41-12    Deniece R. Korzekwa, Cameron M. Knapp, David A. Korzekwa, and John W. Gibbs, Co-Design – Fabrication of Unalloyed Plutonium, LA-UR-12-23441, MDI Summer Research Group Workshop Advanced Manufacturing, 2012-07-25/2012-07-26 (Los Alamos, New Mexico, United States)

29-12  Dario Tiberto and Ulrich E. Klotz, Computer simulation applied to jewellery casting: challenges, results and future possibilities, IOP Conf. Ser.: Mater. Sci. Eng.33 012008. Full paper available at IOP.

28-12  Y Yue and N R Green, Modelling of different entrainment mechanisms and their influences on the mechanical reliability of Al-Si castings, 2012 IOP Conf. Ser.: Mater. Sci. Eng. 33,012072.Full paper available at IOP.

27-12  E Kaschnitz, Numerical simulation of centrifugal casting of pipes, 2012 IOP Conf. Ser.: Mater. Sci. Eng. 33 012031, Issue 1. Full paper available at IOP.

15-12  C. Reilly, N.R Green, M.R. Jolly, The Present State Of Modeling Entrainment Defects In The Shape Casting Process, Applied Mathematical Modelling, Available online 27 April 2012, ISSN 0307-904X, 10.1016/j.apm.2012.04.032.

12-12   Andrei Starobin, Tony Hirt, Hubert Lang, and Matthias Todte, Core drying simulation and validation, International Foundry Research, GIESSEREIFORSCHUNG 64 (2012) No. 1, ISSN 0046-5933, pp 2-5

10-12  H. Vladimir Martínez and Marco F. Valencia (2012). Semisolid Processing of Al/β-SiC Composites by Mechanical Stirring Casting and High Pressure Die Casting, Recent Researches in Metallurgical Engineering – From Extraction to Forming, Dr Mohammad Nusheh (Ed.), ISBN: 978-953-51-0356-1, InTech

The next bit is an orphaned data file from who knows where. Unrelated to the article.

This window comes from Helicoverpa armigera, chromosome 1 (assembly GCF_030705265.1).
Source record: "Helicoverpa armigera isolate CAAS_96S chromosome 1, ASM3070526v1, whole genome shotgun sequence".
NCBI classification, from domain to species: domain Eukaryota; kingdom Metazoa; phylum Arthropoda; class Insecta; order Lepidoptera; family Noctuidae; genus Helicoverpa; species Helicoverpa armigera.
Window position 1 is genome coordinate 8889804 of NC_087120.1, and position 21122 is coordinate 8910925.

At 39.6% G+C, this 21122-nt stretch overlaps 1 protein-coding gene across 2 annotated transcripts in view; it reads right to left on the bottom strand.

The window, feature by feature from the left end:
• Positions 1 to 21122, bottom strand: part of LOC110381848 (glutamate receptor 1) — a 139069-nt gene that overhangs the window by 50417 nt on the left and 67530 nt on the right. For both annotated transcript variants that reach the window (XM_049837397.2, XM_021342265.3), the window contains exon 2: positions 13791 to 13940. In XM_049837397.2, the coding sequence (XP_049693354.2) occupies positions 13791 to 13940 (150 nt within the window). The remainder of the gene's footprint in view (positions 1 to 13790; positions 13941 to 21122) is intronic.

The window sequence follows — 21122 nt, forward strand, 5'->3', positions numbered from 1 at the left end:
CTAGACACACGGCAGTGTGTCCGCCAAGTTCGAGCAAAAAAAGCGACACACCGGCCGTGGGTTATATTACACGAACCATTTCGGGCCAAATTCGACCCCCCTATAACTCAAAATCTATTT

07-12     Amir H. G. Isfahani and James M. Brethour, Simulating Thermal Stresses and Cooling Deformations, Die Casting Engineer, March 2012

06-12   Shuisheng Xie, Youfeng He and Xujun Mi, Study on Semi-solid Magnesium Alloys Slurry Preparation and Continuous Roll-casting Process, Magnesium Alloys – Design, Processing and Properties, ISBN: 978-953-307-520-4, InTech.

04-12 J. Spangenberg, N. Roussel, J.H. Hattel, H. Stang, J. Skocek, M.R. Geiker, Flow induced particle migration in fresh concrete: Theoretical frame, numerical simulations and experimental results on model fluids, Cement and Concrete Research, http://dx.doi.org/10.1016/j.cemconres.2012.01.007, February 2012.

01-12   Lee, B., Baek, U., and Han, J., Optimization of Gating System Design for Die Casting of Thin Magnesium Alloy-Based Multi-Cavity LCD Housings, Journal of Materials Engineering and Performance, Springer New York, Issn: 1059-9495, 10.1007/s11665-011-0111-1, Volume 1 / 1992 – Volume 21 / 2012. Available online at Springer Link.